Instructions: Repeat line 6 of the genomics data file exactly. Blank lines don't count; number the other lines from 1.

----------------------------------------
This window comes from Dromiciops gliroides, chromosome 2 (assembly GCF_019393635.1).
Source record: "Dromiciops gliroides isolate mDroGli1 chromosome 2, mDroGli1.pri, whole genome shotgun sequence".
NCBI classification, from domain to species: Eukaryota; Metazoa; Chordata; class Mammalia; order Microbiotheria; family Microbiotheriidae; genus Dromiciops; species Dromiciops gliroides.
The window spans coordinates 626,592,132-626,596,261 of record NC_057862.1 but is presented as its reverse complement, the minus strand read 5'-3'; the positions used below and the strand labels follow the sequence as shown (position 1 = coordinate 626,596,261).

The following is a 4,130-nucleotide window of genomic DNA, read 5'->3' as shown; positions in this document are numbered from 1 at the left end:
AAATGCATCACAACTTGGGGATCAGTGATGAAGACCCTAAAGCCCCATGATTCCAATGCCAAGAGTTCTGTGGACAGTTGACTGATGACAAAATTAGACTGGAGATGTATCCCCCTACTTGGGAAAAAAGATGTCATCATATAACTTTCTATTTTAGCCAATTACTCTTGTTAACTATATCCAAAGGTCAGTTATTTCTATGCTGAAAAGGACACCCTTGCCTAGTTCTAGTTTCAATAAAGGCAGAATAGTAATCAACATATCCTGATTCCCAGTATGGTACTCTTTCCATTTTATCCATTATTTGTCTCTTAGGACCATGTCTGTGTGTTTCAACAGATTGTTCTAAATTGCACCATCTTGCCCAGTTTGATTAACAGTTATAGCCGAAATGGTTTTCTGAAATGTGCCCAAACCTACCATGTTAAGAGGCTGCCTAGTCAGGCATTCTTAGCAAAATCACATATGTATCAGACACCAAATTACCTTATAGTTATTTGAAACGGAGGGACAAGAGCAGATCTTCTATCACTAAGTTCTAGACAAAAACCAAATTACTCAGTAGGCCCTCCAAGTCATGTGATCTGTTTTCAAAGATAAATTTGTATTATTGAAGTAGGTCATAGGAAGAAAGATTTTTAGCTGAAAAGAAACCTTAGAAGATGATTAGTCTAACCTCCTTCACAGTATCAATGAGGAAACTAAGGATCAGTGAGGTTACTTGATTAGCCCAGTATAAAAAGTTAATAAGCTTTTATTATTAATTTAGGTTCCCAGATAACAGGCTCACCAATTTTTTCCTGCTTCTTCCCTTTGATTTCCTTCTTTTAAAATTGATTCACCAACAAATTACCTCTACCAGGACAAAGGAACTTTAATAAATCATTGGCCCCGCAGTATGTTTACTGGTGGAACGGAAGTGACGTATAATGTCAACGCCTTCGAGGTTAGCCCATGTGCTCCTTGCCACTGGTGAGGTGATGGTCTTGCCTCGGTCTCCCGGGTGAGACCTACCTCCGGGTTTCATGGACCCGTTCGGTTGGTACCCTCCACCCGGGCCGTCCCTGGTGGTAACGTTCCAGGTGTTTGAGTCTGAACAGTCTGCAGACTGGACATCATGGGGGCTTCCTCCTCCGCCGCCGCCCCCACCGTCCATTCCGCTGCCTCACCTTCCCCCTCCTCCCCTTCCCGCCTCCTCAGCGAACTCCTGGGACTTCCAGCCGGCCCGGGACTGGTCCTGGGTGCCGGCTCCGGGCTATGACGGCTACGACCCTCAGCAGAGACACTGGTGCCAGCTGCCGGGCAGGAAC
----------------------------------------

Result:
AAATGCATCACAACTTGGGGATCAGTGATGAAGACCCTAAAGCCCCATGATTCCAATGCCAAGAGTTCTGTGGACAGTTGACTGATGACAAAATTAGACTGGAGATGTATCCCCCTACTTGGGAAAAAAGATGTCATCATATAACTTTCTATTTTAGCCAATTACTCTTGTTAACTATATCCAAAGGTCAGTTATTTCTATGCTGAAAAGGACACCCTTGCCTAGTTCTAGTTTCAATAAAGGCAGAATAGTAATCAACATATCCTGATTCCCAGTATGGTACTCTTTCCATTTTATCCATTATTTGTCTCTTAGGACCATGTCTGTGTGTTTCAACAGATTGTTCTAAATTGCACCATCTTGCCCAGTTTGATTAACAGTTATAGCCGAAATGGTTTTCTGAAATGTGCCCAAACCTACCATGTTAAGAGGCTGCCTAGTCAGGCATTCTTAGCAAAATCACATATGTATCAGACACCAAATTACCTTATAGTTATTTGAAACGGAGGGACAAGAGCAGATCTTCTATCACTAAGTTCTAGACAAAAACCAAATTACTCAGTAGGCCCTCCAAGTCATGTGATCTGTTTTCAAAGATAAATTTGTATTATTGAAGTAGGTCATAGGAAGAAAGATTTTTAGCTGAAAAGAAACCTTAGAAGATGATTAGTCTAACCTCCTTCACAGTATCAATGAGGAAACTAAGGATCAGTGAGGTTACTTGATTAGCCCAGTATAAAAAGTTAATAAGCTTTTATTATTAATTTAGGTTCCCAGATAACAGGCTCACCAATTTTTTCCTGCTTCTTCCCTTTGATTTCCTTCTTTTAAAATTGATTCACCAACAAATTACCTCTACCAGGACAAAGGAACTTTAATAAATCATTGGCCCCGCAGTATGTTTACTGGTGGAACGGAAGTGACGTATAATGTCAACGCCTTCGAGGTTAGCCCATGTGCTCCTTGCCACTGGTGAGGTGATGGTCTTGCCTCGGTCTCCCGGGTGAGACCTACCTCCGGGTTTCATGGACCCGTTCGGTTGGTACCCTCCACCCGGGCCGTCCCTGGTGGTAACGTTCCAGGTGTTTGAGTCTGAACAGTCTGCAGACTGGACATCATGGGGGCTTCCTCCTCCGCCGCCGCCCCCACCGTCCATTCCGCTGCCTCACCTTCCCCCTCCTCCCCTTCCCGCCTCCTCAGCGAACTCCTGGGACTTCCAGCCGGCCCGGGACTGGTCCTGGGTGCCGGCTCCGGGCTATGACGGCTACGACCCTCAGCAGAGACACTGGTGCCAGCTGCCGGGCAGGAAC